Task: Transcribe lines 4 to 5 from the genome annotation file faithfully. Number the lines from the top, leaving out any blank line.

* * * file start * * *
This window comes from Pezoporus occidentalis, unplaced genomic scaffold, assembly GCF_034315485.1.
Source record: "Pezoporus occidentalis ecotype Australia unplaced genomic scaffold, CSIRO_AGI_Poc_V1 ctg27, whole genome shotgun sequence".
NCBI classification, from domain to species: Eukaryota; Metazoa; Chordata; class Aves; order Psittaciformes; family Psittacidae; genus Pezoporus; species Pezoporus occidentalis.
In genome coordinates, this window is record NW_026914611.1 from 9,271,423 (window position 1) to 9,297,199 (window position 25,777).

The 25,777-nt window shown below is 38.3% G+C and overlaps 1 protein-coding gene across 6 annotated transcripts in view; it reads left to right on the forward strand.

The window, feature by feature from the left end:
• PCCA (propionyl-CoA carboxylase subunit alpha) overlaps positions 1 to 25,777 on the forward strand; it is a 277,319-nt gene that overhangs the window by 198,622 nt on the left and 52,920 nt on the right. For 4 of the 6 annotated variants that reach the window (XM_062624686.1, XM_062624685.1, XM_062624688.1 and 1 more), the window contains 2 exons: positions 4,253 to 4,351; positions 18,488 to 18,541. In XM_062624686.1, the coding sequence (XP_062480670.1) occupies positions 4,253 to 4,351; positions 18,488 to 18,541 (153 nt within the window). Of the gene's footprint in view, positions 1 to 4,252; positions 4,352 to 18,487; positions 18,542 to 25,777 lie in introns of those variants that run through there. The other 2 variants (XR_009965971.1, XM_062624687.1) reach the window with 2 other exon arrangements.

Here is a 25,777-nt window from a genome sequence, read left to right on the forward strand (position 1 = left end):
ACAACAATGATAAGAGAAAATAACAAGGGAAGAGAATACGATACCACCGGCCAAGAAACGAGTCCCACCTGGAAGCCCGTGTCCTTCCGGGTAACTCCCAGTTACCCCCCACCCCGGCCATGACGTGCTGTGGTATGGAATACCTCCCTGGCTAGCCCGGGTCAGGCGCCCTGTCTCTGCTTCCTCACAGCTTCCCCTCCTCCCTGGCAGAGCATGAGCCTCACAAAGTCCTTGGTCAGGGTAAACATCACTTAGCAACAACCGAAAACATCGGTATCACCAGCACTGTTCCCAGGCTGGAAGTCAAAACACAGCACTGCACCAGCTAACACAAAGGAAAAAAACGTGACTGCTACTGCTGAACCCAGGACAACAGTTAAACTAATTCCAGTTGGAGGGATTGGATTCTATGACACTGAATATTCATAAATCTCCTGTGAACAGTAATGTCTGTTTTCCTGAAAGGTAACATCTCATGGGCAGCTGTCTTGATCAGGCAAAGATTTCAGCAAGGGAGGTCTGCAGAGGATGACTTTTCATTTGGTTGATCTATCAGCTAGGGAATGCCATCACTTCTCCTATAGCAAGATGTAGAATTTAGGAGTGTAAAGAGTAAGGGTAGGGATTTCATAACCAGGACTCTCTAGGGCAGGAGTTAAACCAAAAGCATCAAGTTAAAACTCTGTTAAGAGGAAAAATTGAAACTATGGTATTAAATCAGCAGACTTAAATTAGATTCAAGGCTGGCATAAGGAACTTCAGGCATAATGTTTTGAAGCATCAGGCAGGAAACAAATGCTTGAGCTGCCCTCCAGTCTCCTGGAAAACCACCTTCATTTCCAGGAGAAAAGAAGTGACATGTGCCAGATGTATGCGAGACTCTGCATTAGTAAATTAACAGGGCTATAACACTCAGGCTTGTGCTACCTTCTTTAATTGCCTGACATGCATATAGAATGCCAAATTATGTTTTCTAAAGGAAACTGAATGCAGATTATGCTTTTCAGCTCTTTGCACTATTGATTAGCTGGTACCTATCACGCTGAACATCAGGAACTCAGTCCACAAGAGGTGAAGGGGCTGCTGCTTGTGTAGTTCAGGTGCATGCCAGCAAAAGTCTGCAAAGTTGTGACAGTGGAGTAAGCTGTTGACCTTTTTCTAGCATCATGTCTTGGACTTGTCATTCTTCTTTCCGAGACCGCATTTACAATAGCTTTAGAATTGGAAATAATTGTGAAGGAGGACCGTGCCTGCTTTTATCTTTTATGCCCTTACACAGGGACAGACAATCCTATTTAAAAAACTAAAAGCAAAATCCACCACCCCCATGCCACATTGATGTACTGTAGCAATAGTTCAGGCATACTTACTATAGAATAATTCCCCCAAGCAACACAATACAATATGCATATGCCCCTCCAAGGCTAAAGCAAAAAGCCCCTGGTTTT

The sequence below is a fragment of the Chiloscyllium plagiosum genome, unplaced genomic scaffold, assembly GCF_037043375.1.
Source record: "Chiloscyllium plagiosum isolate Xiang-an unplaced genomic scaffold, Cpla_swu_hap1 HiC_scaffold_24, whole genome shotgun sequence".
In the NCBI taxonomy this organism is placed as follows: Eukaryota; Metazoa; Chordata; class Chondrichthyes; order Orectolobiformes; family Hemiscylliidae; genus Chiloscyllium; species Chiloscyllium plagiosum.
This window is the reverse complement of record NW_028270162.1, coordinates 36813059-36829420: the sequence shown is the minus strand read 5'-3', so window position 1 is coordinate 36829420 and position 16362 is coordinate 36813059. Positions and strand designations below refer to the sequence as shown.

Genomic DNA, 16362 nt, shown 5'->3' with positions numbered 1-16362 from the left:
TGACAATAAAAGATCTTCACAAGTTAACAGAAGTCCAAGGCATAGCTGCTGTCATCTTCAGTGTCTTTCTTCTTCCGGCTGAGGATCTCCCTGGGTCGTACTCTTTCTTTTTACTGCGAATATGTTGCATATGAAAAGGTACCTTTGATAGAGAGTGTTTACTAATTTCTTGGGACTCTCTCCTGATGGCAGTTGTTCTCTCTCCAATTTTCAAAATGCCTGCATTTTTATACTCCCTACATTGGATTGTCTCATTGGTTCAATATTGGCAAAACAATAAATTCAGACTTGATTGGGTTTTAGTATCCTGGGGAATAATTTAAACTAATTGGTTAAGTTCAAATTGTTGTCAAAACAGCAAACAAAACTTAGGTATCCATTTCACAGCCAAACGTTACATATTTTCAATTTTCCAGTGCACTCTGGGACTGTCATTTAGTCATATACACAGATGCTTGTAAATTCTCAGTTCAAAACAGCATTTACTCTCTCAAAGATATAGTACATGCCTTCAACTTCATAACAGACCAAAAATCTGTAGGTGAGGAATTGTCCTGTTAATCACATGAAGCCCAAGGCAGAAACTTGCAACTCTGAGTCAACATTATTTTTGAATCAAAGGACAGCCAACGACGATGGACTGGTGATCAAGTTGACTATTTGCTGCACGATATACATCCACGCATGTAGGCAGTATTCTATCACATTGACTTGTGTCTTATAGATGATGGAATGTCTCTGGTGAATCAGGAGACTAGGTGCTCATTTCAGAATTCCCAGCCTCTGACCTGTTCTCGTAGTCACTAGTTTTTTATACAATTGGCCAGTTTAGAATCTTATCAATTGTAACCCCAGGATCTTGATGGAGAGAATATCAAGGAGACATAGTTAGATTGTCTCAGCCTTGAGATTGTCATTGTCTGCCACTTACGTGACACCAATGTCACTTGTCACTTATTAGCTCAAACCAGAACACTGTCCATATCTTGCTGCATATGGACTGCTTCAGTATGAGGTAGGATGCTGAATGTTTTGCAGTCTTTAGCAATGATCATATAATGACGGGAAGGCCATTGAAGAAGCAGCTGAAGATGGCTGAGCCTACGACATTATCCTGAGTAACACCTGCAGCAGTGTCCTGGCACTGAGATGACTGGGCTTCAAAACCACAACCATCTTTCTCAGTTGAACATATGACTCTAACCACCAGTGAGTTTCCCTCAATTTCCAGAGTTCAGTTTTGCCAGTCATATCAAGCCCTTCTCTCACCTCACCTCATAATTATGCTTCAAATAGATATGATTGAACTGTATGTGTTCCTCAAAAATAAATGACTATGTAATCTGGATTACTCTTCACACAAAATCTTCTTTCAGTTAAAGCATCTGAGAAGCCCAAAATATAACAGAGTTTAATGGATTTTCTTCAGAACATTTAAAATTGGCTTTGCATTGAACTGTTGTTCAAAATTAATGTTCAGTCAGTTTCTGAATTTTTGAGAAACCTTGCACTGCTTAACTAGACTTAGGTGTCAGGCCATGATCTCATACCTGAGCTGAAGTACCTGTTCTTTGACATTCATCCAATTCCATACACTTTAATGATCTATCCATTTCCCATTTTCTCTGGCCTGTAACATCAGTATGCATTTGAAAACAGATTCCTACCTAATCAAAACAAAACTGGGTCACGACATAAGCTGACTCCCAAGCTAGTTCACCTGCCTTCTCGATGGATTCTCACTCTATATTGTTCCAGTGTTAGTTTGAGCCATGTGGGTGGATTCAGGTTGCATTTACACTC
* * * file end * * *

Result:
In genome coordinates, this window is record NW_026914611.1 from 9,271,423 (window position 1) to 9,297,199 (window position 25,777).

The 25,777-nt window shown below is 38.3% G+C and overlaps 1 protein-coding gene across 6 annotated transcripts in view; it reads left to right on the forward strand.